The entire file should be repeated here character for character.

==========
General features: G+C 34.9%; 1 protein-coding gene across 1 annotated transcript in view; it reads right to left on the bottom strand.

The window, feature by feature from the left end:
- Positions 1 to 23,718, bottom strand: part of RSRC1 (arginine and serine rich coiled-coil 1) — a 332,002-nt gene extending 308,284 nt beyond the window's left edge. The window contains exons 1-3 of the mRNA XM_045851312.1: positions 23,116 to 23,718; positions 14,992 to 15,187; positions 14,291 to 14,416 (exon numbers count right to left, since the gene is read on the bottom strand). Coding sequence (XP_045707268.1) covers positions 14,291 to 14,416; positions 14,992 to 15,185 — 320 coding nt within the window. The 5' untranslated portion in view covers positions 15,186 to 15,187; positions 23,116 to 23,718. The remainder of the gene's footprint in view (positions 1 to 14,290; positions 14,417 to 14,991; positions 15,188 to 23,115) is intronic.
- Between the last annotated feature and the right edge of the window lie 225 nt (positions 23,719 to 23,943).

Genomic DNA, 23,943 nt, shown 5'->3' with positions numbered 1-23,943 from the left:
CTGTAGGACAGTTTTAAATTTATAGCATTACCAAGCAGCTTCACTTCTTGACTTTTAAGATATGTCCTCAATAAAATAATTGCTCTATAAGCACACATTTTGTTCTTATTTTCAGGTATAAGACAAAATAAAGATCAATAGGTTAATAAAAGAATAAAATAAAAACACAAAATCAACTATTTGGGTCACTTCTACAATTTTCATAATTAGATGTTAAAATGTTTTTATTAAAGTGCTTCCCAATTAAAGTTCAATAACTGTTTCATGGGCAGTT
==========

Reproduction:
General features: G+C 34.9%; 1 protein-coding gene across 1 annotated transcript in view; it reads right to left on the bottom strand.

The window, feature by feature from the left end:
- Positions 1 to 23,718, bottom strand: part of RSRC1 (arginine and serine rich coiled-coil 1) — a 332,002-nt gene extending 308,284 nt beyond the window's left edge. The window contains exons 1-3 of the mRNA XM_045851312.1: positions 23,116 to 23,718; positions 14,992 to 15,187; positions 14,291 to 14,416 (exon numbers count right to left, since the gene is read on the bottom strand). Coding sequence (XP_045707268.1) covers positions 14,291 to 14,416; positions 14,992 to 15,185 — 320 coding nt within the window. The 5' untranslated portion in view covers positions 15,186 to 15,187; positions 23,116 to 23,718. The remainder of the gene's footprint in view (positions 1 to 14,290; positions 14,417 to 14,991; positions 15,188 to 23,115) is intronic.
- Between the last annotated feature and the right edge of the window lie 225 nt (positions 23,719 to 23,943).

Genomic DNA, 23,943 nt, shown 5'->3' with positions numbered 1-23,943 from the left:
CTGTAGGACAGTTTTAAATTTATAGCATTACCAAGCAGCTTCACTTCTTGACTTTTAAGATATGTCCTCAATAAAATAATTGCTCTATAAGCACACATTTTGTTCTTATTTTCAGGTATAAGACAAAATAAAGATCAATAGGTTAATAAAAGAATAAAATAAAAACACAAAATCAACTATTTGGGTCACTTCTACAATTTTCATAATTAGATGTTAAAATGTTTTTATTAAAGTGCTTCCCAATTAAAGTTCAATAACTGTTTCATGGGCAGTT